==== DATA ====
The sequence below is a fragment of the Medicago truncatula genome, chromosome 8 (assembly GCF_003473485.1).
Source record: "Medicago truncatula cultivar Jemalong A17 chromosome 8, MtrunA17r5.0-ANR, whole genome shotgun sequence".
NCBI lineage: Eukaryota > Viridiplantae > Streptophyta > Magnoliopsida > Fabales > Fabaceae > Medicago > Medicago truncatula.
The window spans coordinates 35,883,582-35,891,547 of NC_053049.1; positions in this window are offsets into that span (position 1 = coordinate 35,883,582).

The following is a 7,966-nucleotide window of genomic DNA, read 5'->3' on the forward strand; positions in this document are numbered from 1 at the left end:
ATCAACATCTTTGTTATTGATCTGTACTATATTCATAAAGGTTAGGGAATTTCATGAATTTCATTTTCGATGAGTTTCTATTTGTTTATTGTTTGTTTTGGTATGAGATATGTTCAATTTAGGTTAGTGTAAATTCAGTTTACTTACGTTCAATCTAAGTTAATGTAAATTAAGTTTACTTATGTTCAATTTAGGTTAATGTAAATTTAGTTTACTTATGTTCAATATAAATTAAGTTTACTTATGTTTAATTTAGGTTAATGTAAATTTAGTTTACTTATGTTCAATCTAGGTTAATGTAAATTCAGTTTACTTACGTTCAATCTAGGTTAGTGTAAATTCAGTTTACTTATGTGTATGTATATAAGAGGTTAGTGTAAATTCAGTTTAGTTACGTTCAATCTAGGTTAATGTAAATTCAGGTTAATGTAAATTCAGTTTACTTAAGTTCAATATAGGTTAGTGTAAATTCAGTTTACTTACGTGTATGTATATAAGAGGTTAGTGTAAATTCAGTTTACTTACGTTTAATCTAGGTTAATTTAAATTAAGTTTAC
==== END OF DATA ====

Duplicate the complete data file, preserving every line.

The sequence below is a fragment of the Medicago truncatula genome, chromosome 8 (assembly GCF_003473485.1).
Source record: "Medicago truncatula cultivar Jemalong A17 chromosome 8, MtrunA17r5.0-ANR, whole genome shotgun sequence".
NCBI lineage: Eukaryota > Viridiplantae > Streptophyta > Magnoliopsida > Fabales > Fabaceae > Medicago > Medicago truncatula.
The window spans coordinates 35,883,582-35,891,547 of NC_053049.1; positions in this window are offsets into that span (position 1 = coordinate 35,883,582).

The following is a 7,966-nucleotide window of genomic DNA, read 5'->3' on the forward strand; positions in this document are numbered from 1 at the left end:
ATCAACATCTTTGTTATTGATCTGTACTATATTCATAAAGGTTAGGGAATTTCATGAATTTCATTTTCGATGAGTTTCTATTTGTTTATTGTTTGTTTTGGTATGAGATATGTTCAATTTAGGTTAGTGTAAATTCAGTTTACTTACGTTCAATCTAAGTTAATGTAAATTAAGTTTACTTATGTTCAATTTAGGTTAATGTAAATTTAGTTTACTTATGTTCAATATAAATTAAGTTTACTTATGTTTAATTTAGGTTAATGTAAATTTAGTTTACTTATGTTCAATCTAGGTTAATGTAAATTCAGTTTACTTACGTTCAATCTAGGTTAGTGTAAATTCAGTTTACTTATGTGTATGTATATAAGAGGTTAGTGTAAATTCAGTTTAGTTACGTTCAATCTAGGTTAATGTAAATTCAGGTTAATGTAAATTCAGTTTACTTAAGTTCAATATAGGTTAGTGTAAATTCAGTTTACTTACGTGTATGTATATAAGAGGTTAGTGTAAATTCAGTTTACTTACGTTTAATCTAGGTTAATTTAAATTAAGTTTAC